2019 03 23 prison1
Dates and Location
3–4 October 2019
Center for Urban History of East Central Europe, Lviv, Ukraine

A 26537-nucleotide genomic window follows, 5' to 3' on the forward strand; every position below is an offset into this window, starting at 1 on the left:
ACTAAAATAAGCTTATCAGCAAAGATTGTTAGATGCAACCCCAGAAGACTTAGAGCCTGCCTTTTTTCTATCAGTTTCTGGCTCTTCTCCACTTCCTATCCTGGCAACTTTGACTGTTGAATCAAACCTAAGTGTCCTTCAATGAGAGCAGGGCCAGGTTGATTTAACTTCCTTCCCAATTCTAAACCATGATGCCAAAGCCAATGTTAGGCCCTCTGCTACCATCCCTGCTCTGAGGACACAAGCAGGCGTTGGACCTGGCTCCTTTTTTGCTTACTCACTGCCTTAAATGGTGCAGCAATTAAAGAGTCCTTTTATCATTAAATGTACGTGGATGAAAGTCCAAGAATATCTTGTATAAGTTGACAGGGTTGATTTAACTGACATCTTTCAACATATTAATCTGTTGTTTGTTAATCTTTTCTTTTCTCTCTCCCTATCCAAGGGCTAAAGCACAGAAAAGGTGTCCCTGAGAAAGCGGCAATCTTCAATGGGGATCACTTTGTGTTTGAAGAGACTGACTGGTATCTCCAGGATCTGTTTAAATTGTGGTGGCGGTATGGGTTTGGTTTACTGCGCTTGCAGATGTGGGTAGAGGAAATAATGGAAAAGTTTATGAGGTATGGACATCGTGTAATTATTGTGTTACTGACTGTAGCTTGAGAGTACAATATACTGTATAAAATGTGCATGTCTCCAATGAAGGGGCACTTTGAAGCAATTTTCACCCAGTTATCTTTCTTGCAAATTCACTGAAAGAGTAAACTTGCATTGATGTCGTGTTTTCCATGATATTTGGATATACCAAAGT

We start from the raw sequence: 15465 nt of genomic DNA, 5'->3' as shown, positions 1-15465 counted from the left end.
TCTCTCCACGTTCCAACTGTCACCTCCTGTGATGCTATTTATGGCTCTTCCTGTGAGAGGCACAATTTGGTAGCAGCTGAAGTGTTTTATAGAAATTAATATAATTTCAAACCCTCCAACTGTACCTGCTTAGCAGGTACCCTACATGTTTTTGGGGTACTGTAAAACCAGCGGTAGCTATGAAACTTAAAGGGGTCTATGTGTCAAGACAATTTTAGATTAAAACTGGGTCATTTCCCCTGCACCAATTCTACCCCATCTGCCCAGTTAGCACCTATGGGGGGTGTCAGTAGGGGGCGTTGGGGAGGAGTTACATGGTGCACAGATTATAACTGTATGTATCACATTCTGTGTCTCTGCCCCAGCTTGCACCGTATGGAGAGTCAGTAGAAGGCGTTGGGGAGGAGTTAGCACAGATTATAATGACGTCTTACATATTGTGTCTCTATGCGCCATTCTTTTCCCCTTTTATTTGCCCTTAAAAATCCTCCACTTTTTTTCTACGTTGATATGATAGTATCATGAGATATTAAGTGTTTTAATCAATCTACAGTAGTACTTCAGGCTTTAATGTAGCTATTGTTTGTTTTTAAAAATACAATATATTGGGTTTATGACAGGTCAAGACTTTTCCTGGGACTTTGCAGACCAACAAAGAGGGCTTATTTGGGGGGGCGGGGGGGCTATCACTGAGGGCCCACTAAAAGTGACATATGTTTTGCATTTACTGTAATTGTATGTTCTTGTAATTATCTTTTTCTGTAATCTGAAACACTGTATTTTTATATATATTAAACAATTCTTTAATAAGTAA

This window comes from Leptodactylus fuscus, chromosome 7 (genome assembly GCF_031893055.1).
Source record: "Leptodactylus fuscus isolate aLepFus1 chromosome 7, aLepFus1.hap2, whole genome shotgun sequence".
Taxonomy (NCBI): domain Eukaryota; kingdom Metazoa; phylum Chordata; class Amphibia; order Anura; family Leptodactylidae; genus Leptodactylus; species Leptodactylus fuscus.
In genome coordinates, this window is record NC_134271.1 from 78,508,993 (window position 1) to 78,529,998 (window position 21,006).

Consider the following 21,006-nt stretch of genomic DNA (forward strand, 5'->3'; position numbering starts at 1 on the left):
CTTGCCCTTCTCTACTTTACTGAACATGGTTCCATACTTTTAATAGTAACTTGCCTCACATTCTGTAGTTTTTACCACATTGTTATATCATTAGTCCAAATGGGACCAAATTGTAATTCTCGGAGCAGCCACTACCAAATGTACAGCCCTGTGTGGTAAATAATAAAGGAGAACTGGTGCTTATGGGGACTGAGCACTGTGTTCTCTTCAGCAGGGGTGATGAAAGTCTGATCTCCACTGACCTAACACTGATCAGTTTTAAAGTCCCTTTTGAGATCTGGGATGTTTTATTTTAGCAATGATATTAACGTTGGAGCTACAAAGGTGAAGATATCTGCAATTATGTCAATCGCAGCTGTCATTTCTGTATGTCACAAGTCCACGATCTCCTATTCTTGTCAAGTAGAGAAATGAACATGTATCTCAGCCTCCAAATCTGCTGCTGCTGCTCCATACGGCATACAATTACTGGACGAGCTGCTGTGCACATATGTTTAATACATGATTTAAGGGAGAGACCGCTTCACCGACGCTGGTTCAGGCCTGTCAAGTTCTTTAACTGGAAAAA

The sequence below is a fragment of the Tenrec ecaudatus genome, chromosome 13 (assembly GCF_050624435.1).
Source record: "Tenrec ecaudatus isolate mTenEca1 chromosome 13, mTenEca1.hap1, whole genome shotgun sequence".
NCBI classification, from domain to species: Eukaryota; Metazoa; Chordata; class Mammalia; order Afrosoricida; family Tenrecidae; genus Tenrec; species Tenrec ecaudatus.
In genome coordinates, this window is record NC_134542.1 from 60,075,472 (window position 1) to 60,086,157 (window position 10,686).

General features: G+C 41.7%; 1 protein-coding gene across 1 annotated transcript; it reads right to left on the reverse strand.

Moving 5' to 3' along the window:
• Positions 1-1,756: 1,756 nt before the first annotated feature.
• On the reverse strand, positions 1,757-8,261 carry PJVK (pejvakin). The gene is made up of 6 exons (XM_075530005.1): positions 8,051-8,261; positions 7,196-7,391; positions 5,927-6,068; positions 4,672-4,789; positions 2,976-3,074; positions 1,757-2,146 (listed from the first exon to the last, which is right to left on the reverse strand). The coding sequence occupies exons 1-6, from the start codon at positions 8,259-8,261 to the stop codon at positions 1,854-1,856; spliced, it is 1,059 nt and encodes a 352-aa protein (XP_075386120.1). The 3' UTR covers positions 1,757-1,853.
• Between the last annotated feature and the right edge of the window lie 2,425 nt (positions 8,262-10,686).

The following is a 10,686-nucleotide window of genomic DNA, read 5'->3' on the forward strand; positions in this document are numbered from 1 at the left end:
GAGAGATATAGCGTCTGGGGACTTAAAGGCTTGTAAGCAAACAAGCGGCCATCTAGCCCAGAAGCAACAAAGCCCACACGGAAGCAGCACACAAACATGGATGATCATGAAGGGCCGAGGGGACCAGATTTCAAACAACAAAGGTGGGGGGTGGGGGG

The idea of this workshop is to look at prisons as essentially public spaces, which are part of the urban fabric despite their closed structure. We aim to discuss penal prisons as a historical microcosm of urban societies and examine their contemporary re-usage. Historically, modern spaces of incarceration formed a part of the implementation of penal codices as legal practice, so prisons were often located close to court buildings. Although peripheral within the 19th century urban structures, most prisons became central locations in the 20th century. The workshop invites scholars to explore the dynamics between the practices of exclusion and the specific web of social relations created among the inmates and prison administration. Our goal is to go beyond the narrative of disciplining as the Foucauldian model of control monopolized by the state and internalized by the inmates. Rather, the workshop will examine the prison as a space of negotiation between various actors, including not only those acting on behalf of the state (such as guards, priests, medics), but also legal actors and inmates themselves, who have agency (albeit limited) to use the prison for their own purposes. While prisons have been conceptualized as symbolical and metaphorical places representing the state, we are rather interested in the specific urban settings of spaces of incarceration, and the interactions and configurations between the players involved.